The IRS recognizes that taxes are complex, and mistakes will happen. Nevertheless, mistakes can be costly, or even worse, lead to charges of tax fraud. What happens when the IRS finds an inaccuracy on your return?
In the vast majority of cases, mistakes won't lead to accusations of tax fraud or criminal charges.
For an ordinary mistake, such as a simple miscalculation of taxes owed, the IRS charges a .5% fee per month or partial month, up to 25% of the total underpayment. For example, if your additional tax was outstanding for 2.5 months, the penalty will be assessed at 1.5% of the amount due. The IRS doesn't charge a penalty if you overpaid, and the IRS owes you a refund.
The IRS will assess an additional penalty of 20% of the amount underpaid if there is a “substantial understatement" on your return, or if the IRS feels that the circumstances around your underpayment demonstrate “negligence or disregard of the rules and regulations."
The IRS deems an understatement to be substantial (for individuals) if it is greater than the larger of 10% of the tax due or $5,000.
According to the IRS, negligence includes but is not limited to, any failure to maintain adequate books and records, exercise ordinary and reasonable care in preparing a return, or make a reasonable effort to comply with regulations. In other words, the IRS will assess an additional negligence penalty if it deems that you recklessly or wantonly took a position on your return with little or no effort to determine if it was correct. On the other hand, if you acted in good faith and had a reasonable basis for your position, you will not have to pay a negligence penalty.
The IRS will assess a penalty of 75% of the underpayment amount in the case of tax fraud. In addition, the IRS may refer the case to the IRS Criminal Investigation Division for possible criminal prosecution. If a taxpayer is found guilty of criminal tax evasion, the taxpayer may be responsible for paying fines up to $250,000 and serving up to five years of jail time. Both civil sanctions and criminal prosecution may be imposed in the case of fraud.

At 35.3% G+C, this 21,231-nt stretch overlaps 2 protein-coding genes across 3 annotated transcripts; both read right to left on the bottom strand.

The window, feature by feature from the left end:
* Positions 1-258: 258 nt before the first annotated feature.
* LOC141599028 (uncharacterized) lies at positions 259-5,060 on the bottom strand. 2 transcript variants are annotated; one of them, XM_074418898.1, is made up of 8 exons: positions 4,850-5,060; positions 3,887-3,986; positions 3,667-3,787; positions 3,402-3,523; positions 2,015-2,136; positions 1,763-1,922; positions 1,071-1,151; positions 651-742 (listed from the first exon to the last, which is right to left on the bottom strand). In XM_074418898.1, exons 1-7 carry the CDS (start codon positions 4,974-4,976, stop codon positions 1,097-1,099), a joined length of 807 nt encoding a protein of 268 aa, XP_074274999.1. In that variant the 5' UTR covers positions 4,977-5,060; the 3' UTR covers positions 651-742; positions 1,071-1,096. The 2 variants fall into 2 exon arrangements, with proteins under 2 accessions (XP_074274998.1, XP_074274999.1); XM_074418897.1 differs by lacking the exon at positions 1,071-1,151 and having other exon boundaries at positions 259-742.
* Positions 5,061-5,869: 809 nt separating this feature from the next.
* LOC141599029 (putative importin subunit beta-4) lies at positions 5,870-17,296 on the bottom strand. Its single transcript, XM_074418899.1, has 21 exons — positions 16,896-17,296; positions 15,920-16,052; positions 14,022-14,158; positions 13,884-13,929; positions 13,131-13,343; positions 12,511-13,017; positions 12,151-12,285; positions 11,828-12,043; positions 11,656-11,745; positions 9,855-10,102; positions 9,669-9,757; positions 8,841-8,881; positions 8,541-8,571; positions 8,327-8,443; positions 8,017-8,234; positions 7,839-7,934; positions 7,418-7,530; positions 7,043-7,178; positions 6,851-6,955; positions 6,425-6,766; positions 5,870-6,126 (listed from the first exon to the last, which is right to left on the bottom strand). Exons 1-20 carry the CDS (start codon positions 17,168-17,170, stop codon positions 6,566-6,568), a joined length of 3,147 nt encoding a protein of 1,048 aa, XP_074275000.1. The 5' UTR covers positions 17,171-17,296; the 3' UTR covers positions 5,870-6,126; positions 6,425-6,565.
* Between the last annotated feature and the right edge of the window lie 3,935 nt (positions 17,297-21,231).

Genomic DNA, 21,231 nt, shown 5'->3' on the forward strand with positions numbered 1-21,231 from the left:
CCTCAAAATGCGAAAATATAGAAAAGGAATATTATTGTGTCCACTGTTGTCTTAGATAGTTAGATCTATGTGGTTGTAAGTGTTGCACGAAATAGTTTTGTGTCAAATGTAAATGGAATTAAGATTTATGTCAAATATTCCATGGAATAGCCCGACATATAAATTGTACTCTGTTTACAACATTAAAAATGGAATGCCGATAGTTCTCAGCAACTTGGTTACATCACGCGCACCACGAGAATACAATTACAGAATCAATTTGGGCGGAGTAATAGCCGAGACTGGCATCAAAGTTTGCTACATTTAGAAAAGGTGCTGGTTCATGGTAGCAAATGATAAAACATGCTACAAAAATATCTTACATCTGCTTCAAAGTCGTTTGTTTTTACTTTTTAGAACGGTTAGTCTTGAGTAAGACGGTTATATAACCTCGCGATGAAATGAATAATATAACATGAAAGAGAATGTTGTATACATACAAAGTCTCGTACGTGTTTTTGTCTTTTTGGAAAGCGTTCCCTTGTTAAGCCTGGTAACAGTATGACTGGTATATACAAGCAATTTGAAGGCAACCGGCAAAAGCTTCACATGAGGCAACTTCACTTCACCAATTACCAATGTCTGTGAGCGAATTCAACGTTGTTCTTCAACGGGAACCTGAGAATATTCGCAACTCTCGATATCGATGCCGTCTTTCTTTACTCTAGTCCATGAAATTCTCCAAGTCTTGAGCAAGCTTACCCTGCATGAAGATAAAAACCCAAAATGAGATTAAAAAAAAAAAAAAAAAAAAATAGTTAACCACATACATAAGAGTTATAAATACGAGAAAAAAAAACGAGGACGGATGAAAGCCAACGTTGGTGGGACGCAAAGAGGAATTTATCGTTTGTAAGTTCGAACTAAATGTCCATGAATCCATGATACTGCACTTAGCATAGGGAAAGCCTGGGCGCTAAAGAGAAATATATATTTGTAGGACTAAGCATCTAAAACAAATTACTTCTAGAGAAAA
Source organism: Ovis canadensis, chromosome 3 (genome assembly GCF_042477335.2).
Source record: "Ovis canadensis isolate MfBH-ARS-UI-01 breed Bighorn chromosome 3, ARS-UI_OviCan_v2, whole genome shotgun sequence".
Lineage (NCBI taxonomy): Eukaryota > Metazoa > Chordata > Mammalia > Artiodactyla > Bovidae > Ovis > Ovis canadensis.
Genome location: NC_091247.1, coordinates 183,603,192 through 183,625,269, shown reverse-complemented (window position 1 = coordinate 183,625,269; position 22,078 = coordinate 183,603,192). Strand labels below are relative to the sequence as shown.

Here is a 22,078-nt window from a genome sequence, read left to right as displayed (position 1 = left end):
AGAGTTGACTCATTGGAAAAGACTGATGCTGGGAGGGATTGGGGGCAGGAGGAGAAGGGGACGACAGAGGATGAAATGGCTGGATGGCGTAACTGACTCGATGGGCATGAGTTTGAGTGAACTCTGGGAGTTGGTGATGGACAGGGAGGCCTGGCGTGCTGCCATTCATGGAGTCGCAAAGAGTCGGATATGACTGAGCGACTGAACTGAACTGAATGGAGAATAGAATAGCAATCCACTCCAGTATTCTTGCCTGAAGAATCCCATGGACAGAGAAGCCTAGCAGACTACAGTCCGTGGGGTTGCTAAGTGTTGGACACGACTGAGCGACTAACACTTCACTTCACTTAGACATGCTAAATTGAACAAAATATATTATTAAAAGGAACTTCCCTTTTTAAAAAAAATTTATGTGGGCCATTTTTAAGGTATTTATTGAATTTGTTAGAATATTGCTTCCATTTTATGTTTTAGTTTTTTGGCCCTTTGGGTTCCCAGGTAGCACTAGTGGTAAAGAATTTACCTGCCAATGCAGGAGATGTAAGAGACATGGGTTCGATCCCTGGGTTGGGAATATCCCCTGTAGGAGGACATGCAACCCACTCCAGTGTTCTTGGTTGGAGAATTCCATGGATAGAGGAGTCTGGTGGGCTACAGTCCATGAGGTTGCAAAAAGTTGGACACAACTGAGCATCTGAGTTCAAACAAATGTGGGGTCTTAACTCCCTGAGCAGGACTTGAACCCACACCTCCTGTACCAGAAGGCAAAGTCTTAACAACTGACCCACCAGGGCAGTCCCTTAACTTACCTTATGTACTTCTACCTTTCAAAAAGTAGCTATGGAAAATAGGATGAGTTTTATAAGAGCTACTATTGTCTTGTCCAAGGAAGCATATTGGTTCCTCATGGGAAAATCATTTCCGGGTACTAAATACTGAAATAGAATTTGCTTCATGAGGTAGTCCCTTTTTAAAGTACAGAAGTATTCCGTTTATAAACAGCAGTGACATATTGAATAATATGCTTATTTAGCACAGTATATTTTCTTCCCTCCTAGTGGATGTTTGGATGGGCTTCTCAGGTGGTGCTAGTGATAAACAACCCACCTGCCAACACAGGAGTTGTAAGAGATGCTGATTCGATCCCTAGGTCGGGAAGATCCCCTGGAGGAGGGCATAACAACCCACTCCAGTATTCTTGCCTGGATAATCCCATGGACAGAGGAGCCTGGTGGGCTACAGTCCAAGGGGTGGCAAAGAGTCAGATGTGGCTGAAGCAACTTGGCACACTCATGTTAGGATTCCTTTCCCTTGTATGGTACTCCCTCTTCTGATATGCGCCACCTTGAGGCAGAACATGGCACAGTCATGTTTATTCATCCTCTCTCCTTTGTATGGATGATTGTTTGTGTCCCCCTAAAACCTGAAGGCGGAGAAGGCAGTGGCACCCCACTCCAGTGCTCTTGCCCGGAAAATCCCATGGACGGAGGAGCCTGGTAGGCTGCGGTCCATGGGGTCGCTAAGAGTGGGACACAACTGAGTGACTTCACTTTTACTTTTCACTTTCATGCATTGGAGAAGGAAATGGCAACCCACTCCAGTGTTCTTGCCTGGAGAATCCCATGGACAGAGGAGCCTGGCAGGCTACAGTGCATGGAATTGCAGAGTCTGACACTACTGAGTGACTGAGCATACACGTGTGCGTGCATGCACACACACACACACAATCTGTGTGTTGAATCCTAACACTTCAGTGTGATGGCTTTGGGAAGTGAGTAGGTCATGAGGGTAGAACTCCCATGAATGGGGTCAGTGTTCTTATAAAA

The IRS will assess interest (in addition to penalties) from the date the tax became due until the date the tax is paid. Interest is determined quarterly and compounds daily. Aside from corporations, interest is charged at 3 percentage points above the federal short-term rate.
Negligence or fraud?
While the 20% penalty for negligence may seem steep, it is a lot less steep than the 75% penalty for tax fraud. Negligence involves a careless or even reckless mistake, while fraud involves intentional deceit. However, the line between negligence and fraud is not always so clear-cut since often it is intent, along with the ability to substantiate reported items, that is the decisive factor.
For example, if your bank deposits total more than your reported income, you may have understated your income, or there may be a perfectly legitimate explanation. The excess deposit amounts may be transfers between multiple bank accounts or non-taxable items, such as loans or gifts. On the other hand, claiming a deceased dependent, using a false social security number, or maintaining two sets of books are obvious examples of fraud that cannot be simply explained away.
Auditors are trained to look for “badges of fraud" which are common red flags that may indicate fraud. If you can reasonably substantiate any concerns that are raised in an audit, it is unlikely that civil fraud penalties will be assessed. As always, accurate record-keeping will help you out here.
Any mistake may turn out to be costly, but mistakes do happen. If you are audited by the IRS, and you can demonstrate that you acted reasonably and in good faith, you will avoid any negligence or fraud-related penalties. When it comes to taxes, not only is honesty the best policy, as the old saying goes—it is likely the cheaper one as well.
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